14. The method of claim 10, wherein the second combination rotation of the disc and translation of the laser print-head includes simultaneously rotating the disc and translating the print-head with the diode-laser turned on.
15. The method of claim 10, wherein the circumscribing of the label region is performed after the label image is printed thereon.
16. A method of printing labels of a medium sensitive to laser radiation, comprising the steps of:
supporting the label on a disc;
placing the disc on a disc-drive arranged to rotate the disc about an axis of rotation in a rotation direction;
translating a laser print-head across and above the disc transverse to the rotation-direction, the print-head including a diode-laser arranged to emit a beam of radiation and focusing optics arranged to focus the beam of radiation on the medium;
printing an image on the label using the focused laser beam cooperative with a combination of translation of the print head and rotation of the disc; and
removing the label from the disc.
17. The method of claim 16, wherein the disc has at least one recess therein configured to accommodate the label.
18. The method of claim 17, wherein the base of the recess is coated with an adhesive for releasably attaching the label to the base of the recess.
19. The method of claim 16, wherein the label medium is anodized aluminum.
20. The method of claim 16, wherein the combination of rotation of the disc and translation of the laser print-head includes printing a first row of elements of the image by rotating the disc and turning the diode-laser on and off with the print-head stationary, incrementally translating the print-head, printing a second row of elements of the image by rotating the disc and turning the diode-laser on and off with the print-head stationary, and repeating the rotation and incremental translation until the image is printed.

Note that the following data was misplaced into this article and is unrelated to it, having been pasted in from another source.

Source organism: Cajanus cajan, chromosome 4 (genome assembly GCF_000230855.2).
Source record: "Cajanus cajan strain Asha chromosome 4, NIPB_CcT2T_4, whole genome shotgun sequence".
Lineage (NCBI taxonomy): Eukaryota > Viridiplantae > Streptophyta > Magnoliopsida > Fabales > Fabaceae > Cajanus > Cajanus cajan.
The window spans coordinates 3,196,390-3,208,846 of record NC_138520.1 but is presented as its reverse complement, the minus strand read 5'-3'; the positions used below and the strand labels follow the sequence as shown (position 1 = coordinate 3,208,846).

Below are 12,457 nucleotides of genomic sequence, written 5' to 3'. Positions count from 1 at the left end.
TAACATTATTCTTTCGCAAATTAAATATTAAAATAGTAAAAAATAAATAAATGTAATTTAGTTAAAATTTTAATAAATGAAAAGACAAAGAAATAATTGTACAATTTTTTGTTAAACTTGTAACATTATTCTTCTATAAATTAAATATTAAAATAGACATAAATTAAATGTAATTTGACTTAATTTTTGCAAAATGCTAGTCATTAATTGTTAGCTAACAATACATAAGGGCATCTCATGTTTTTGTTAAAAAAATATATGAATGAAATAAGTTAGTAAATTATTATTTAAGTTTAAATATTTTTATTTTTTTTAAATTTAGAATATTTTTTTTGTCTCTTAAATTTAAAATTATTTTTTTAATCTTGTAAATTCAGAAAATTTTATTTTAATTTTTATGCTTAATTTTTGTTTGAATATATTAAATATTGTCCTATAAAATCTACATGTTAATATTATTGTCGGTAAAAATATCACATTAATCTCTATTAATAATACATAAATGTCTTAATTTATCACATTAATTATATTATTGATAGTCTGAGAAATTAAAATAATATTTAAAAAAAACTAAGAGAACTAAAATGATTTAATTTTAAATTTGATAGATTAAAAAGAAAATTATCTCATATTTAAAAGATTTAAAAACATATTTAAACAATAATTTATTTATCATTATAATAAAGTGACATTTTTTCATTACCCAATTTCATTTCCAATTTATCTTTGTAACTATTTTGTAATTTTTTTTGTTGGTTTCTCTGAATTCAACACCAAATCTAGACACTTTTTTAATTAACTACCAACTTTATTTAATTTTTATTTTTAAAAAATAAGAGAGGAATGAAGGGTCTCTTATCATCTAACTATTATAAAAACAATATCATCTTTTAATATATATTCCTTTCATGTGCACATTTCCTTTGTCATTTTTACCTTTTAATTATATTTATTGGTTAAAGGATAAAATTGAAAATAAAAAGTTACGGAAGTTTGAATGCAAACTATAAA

Description
TECHNICAL FIELD OF THE INVENTION

The present invention relates in general to label printers. The invention relates in particular to laser printers systems wherein the printing is effected by a beam from a diode-laser.

DISCUSSION OF BACKGROUND ART

Laser marking systems are now in common use for marking materials such as metals, glass, wood, and plastic. Lasers used in such marking systems include diode-pumped solid-state lasers, fiber-lasers, and carbon dioxide (CO2) lasers. Typically a beam from whatever laser is used in the system is steered by a two-axis galvanometer and focused by f-theta optics onto a surface of an object being marked.